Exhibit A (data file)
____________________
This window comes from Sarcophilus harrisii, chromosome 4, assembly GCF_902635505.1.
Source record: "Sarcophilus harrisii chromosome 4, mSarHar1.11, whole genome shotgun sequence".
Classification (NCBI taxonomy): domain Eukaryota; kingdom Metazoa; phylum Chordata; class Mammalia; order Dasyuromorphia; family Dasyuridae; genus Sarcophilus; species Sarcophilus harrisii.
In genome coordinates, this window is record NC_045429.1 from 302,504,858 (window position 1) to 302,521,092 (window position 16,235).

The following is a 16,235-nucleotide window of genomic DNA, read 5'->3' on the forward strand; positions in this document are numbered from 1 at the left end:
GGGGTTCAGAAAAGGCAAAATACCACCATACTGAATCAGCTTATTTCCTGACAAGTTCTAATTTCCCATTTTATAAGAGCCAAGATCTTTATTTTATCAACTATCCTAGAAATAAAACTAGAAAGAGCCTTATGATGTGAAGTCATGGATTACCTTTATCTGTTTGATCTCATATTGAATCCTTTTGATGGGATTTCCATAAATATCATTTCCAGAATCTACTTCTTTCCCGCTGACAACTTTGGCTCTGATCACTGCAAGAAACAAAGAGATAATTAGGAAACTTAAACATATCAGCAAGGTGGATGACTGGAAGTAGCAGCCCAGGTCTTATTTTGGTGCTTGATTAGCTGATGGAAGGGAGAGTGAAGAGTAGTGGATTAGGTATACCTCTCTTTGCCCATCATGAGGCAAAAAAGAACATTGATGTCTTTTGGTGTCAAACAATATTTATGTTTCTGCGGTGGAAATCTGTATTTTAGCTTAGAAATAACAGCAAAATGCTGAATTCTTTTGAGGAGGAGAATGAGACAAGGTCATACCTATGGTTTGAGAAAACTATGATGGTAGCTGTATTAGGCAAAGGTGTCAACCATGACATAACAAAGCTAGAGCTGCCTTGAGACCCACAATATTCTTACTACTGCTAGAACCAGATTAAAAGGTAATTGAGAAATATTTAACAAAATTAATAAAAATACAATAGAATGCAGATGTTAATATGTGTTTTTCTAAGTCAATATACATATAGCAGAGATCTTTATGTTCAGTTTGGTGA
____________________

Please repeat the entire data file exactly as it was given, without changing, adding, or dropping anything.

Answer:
This window comes from Sarcophilus harrisii, chromosome 4, assembly GCF_902635505.1.
Source record: "Sarcophilus harrisii chromosome 4, mSarHar1.11, whole genome shotgun sequence".
Classification (NCBI taxonomy): domain Eukaryota; kingdom Metazoa; phylum Chordata; class Mammalia; order Dasyuromorphia; family Dasyuridae; genus Sarcophilus; species Sarcophilus harrisii.
In genome coordinates, this window is record NC_045429.1 from 302,504,858 (window position 1) to 302,521,092 (window position 16,235).

The following is a 16,235-nucleotide window of genomic DNA, read 5'->3' on the forward strand; positions in this document are numbered from 1 at the left end:
GGGGTTCAGAAAAGGCAAAATACCACCATACTGAATCAGCTTATTTCCTGACAAGTTCTAATTTCCCATTTTATAAGAGCCAAGATCTTTATTTTATCAACTATCCTAGAAATAAAACTAGAAAGAGCCTTATGATGTGAAGTCATGGATTACCTTTATCTGTTTGATCTCATATTGAATCCTTTTGATGGGATTTCCATAAATATCATTTCCAGAATCTACTTCTTTCCCGCTGACAACTTTGGCTCTGATCACTGCAAGAAACAAAGAGATAATTAGGAAACTTAAACATATCAGCAAGGTGGATGACTGGAAGTAGCAGCCCAGGTCTTATTTTGGTGCTTGATTAGCTGATGGAAGGGAGAGTGAAGAGTAGTGGATTAGGTATACCTCTCTTTGCCCATCATGAGGCAAAAAAGAACATTGATGTCTTTTGGTGTCAAACAATATTTATGTTTCTGCGGTGGAAATCTGTATTTTAGCTTAGAAATAACAGCAAAATGCTGAATTCTTTTGAGGAGGAGAATGAGACAAGGTCATACCTATGGTTTGAGAAAACTATGATGGTAGCTGTATTAGGCAAAGGTGTCAACCATGACATAACAAAGCTAGAGCTGCCTTGAGACCCACAATATTCTTACTACTGCTAGAACCAGATTAAAAGGTAATTGAGAAATATTTAACAAAATTAATAAAAATACAATAGAATGCAGATGTTAATATGTGTTTTTCTAAGTCAATATACATATAGCAGAGATCTTTATGTTCAGTTTGGTGA